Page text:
Using B-Tree Indexes with Wildcards
Indexes are also frequently used if you’re building something similar to search engines. For that you frequently want to only search for a part of a value and return the results – here’s where wildcards step in. A simple query using a wildcard uses a LIKE query and the % sign to signify “anything” after the text. For example, a query like so would search for results beginning with the word “search” and having anything after it:
SELECT * FROM … WHERE demo_column LIKE ‘search%’;
A query like so would search for results beginning with anything, having the word “search” and having anything after it:
SELECT * FROM … WHERE demo_column LIKE ‘%search%’;
But here’s a catch – the above query will not use an index. Why? Because it has a wildcard at the beginning of itself and MySQL cannot figure out what the column needs to begin with. That’s why we said that wildcard indexes have their place, but only in specific scenarios – that is, such scenarios where you do not have a wildcard at the beginning of your search query.
Using ClusterControl to Monitor the Performance of Queries
Aside from using EXPLAIN, you can also use ClusterControl to monitor the performance of your queries: ClusterControl provides a set of advanced monitoring and reporting features that let you keep track of the performance of your database instances and queries. For example, click on a cluster and you will see a “Query Monitor” tab. Click on it and ClusterControl will let you observe the status of your queries in your database instances:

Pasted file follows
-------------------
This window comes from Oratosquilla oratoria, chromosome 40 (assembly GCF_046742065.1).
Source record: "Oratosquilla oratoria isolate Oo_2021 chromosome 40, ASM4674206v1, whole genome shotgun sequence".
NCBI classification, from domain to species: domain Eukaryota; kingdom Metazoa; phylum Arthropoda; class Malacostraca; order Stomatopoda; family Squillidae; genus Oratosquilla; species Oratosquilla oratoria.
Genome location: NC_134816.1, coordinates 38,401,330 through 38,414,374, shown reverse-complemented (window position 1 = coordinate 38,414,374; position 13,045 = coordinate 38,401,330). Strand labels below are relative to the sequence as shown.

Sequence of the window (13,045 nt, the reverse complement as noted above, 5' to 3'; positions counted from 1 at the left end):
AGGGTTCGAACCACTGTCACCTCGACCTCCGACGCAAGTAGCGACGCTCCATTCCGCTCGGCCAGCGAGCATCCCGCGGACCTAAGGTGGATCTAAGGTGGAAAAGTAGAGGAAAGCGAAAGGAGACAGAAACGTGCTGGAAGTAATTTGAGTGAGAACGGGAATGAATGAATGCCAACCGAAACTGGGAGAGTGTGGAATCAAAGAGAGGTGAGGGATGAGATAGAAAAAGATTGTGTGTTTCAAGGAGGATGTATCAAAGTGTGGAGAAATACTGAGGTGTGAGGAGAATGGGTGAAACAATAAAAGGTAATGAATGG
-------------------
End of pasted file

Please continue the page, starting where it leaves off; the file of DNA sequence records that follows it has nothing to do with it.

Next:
This part of ClusterControl lets you view a list of top slow and long-running queries while also allowing you to filter through them. For example if you know that not long ago you ran a query that consisted of @@log_bin, you can simply search for the term and ClusterControl will return a list of results:
As you probably noticed, you can also filter queries by hosts that you use or by occurrences, you can also elect to see a set of rows, for example, 20, 100 or 200. ClusterControl will also tell you when the query was last seen, what was its total execution time, how many rows it had returned, how many rows did it examine and so on. ClusterControl can prove to be instrumental if you want to observe how your indexes are actually used by MySQL, MariaDB, MongoDB, PostgreSQL or TimescaleDB instances.
In this blog post we went through some limitations and benefits concerning indexes in MySQL and we have also covered how ClusterControl can help you achieve your database performance goals. We will also have a third part about indexes in MySQL diving even deeper into them, but to conclude what we’ve covered so far, keep in mind that indexes in MySQL certainly do have their own place – to make the best of them, know how they interact with storage engines, their benefits and limitations, how and when to use certain types of indexes and choose wisely.